Last night we gathered around the fire pit in Cassie’s backyard. I was lazy with summer heat, and sat, kicking my legs, on a plastic chair, while she and Ryan went into the back woods to look for logs, sticks, bamboo: kindling.
When they finally arrived, their arms were full with bounty. I had managed to pool together a small pile of leaves in my laze, and we began to stack the fuel in and around the pit. After days of rain the copper-wrought pit had been full of a thick, syrupy amalgam of mud and old ashes. Ryan had hosed out the grime, and Cassie had wiped the remaining chunks away with an old blue and orange beach towel. I sat and thought about how lovely a toasted marshmallow would taste in my mouth.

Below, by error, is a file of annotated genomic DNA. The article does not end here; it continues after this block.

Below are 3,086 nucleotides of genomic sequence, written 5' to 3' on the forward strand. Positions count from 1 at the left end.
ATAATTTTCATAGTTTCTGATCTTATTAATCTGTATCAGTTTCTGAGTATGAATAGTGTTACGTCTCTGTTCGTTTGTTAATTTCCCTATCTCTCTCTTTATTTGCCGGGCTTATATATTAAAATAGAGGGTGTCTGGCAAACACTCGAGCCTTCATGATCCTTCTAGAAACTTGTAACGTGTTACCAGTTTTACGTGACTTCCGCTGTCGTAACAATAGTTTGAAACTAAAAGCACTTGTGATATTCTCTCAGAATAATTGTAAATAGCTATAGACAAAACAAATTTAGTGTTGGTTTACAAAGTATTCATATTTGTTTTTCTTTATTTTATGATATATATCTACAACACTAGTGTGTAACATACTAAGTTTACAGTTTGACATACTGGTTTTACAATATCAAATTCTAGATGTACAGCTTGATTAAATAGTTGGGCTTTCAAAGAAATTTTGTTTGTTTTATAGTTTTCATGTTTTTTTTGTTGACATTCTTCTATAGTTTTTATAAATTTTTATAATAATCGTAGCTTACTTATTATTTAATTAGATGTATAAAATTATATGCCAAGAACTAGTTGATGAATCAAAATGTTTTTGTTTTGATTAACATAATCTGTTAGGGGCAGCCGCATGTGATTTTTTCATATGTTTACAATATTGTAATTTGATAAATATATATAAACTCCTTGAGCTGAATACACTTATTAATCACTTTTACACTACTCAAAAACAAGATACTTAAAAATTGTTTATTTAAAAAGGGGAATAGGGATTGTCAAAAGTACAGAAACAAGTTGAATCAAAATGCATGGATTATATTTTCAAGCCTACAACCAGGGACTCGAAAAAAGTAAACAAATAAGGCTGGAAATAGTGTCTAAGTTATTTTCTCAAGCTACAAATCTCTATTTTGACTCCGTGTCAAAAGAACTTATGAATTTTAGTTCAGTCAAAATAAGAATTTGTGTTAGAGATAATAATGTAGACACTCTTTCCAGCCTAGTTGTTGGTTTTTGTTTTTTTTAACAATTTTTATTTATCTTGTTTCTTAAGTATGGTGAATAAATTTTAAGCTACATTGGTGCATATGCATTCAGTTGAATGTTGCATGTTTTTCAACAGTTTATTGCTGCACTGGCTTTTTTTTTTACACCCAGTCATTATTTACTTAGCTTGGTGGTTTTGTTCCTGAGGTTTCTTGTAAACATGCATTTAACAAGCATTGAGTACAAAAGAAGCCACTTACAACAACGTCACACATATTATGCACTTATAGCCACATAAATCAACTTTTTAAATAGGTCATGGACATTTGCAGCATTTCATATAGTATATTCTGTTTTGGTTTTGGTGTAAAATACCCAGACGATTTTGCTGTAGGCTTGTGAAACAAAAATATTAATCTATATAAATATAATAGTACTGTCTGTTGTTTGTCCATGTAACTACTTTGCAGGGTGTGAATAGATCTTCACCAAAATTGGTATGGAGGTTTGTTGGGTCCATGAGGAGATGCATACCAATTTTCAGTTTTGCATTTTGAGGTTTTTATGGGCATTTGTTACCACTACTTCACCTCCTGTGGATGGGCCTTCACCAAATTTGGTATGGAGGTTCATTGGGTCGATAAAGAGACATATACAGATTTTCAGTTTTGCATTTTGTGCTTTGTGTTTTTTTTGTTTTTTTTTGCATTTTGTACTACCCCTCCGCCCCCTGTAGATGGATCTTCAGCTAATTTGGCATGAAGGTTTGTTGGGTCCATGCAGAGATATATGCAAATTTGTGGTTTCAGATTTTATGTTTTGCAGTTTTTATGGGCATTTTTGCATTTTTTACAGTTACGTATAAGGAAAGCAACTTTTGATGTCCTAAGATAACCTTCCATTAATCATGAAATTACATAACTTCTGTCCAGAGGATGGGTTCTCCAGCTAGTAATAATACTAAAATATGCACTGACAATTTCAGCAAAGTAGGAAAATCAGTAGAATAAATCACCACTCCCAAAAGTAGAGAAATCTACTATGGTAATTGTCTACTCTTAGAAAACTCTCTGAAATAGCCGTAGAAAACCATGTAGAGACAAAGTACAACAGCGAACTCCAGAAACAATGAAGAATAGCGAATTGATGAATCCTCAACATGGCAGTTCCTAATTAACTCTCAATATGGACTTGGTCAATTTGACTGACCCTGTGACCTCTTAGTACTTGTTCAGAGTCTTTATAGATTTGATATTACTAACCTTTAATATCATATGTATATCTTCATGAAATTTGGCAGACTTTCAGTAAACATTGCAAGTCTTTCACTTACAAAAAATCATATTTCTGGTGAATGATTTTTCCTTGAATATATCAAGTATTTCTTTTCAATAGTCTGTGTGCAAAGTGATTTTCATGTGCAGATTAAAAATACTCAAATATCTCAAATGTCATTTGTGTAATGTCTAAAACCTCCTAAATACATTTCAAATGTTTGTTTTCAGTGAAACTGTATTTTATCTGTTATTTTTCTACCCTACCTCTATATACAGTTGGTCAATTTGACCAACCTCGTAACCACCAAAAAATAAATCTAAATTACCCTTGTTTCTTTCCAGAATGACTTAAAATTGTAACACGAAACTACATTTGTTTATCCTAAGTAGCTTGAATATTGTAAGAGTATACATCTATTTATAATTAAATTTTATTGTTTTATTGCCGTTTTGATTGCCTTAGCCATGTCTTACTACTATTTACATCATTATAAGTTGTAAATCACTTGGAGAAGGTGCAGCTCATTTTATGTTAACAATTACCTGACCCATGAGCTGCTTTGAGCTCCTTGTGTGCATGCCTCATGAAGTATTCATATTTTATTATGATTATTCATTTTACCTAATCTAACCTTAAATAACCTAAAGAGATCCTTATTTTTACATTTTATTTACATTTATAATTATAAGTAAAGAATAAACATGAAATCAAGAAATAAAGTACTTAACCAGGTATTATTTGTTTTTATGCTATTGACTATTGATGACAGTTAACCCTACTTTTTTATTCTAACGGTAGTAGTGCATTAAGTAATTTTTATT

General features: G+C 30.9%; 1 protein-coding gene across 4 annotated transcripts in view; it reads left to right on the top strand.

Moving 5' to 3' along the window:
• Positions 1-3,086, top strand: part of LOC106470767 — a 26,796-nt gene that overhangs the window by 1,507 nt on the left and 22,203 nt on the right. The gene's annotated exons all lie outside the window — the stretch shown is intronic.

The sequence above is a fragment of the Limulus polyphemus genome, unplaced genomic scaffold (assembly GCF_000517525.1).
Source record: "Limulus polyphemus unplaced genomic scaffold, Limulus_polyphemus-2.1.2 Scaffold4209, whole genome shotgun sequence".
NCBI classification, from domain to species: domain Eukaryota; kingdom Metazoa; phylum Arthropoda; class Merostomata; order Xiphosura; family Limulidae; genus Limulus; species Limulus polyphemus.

Later, as we sat around the roaring flame, I wished I hadn’t been so lazy. I wish that my hands had wrought the flame that licked and curled around my marshmallow, turning it black and coarse. I grabbed the box of matches–253 of them, all sitting and waiting to strike –and lit one, throwing it nervously into the flames. I lit one, and then another, and the leaves caught fire and glowed with warmth.
There, I though. I contributed. I started the fire. I struck the match that lit a thousand leaves.
But there cannot be a fire without fuel.
Perhaps that is my greatest downfall: I expect to be able to just strike a match and the fire will come, without taking the time to build the up my reservoir of fuel.